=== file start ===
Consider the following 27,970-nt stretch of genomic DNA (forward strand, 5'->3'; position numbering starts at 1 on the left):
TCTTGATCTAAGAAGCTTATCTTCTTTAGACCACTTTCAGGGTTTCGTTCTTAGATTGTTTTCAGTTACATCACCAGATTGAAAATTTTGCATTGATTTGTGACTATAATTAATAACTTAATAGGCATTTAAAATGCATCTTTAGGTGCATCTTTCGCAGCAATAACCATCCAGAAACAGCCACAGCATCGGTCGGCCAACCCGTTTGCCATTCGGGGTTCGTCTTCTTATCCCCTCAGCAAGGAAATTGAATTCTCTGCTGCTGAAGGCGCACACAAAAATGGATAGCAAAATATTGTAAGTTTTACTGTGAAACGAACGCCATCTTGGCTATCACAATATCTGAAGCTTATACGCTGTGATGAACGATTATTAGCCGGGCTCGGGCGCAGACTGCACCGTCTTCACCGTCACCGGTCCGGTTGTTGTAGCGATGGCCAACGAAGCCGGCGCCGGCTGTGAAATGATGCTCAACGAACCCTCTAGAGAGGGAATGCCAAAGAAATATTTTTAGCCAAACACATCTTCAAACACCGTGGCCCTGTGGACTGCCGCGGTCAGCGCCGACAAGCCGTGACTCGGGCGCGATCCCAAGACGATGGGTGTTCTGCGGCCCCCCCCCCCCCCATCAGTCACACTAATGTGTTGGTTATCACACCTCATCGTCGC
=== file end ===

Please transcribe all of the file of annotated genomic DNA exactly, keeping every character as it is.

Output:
Consider the following 27,970-nt stretch of genomic DNA (forward strand, 5'->3'; position numbering starts at 1 on the left):
TCTTGATCTAAGAAGCTTATCTTCTTTAGACCACTTTCAGGGTTTCGTTCTTAGATTGTTTTCAGTTACATCACCAGATTGAAAATTTTGCATTGATTTGTGACTATAATTAATAACTTAATAGGCATTTAAAATGCATCTTTAGGTGCATCTTTCGCAGCAATAACCATCCAGAAACAGCCACAGCATCGGTCGGCCAACCCGTTTGCCATTCGGGGTTCGTCTTCTTATCCCCTCAGCAAGGAAATTGAATTCTCTGCTGCTGAAGGCGCACACAAAAATGGATAGCAAAATATTGTAAGTTTTACTGTGAAACGAACGCCATCTTGGCTATCACAATATCTGAAGCTTATACGCTGTGATGAACGATTATTAGCCGGGCTCGGGCGCAGACTGCACCGTCTTCACCGTCACCGGTCCGGTTGTTGTAGCGATGGCCAACGAAGCCGGCGCCGGCTGTGAAATGATGCTCAACGAACCCTCTAGAGAGGGAATGCCAAAGAAATATTTTTAGCCAAACACATCTTCAAACACCGTGGCCCTGTGGACTGCCGCGGTCAGCGCCGACAAGCCGTGACTCGGGCGCGATCCCAAGACGATGGGTGTTCTGCGGCCCCCCCCCCCCCCATCAGTCACACTAATGTGTTGGTTATCACACCTCATCGTCGC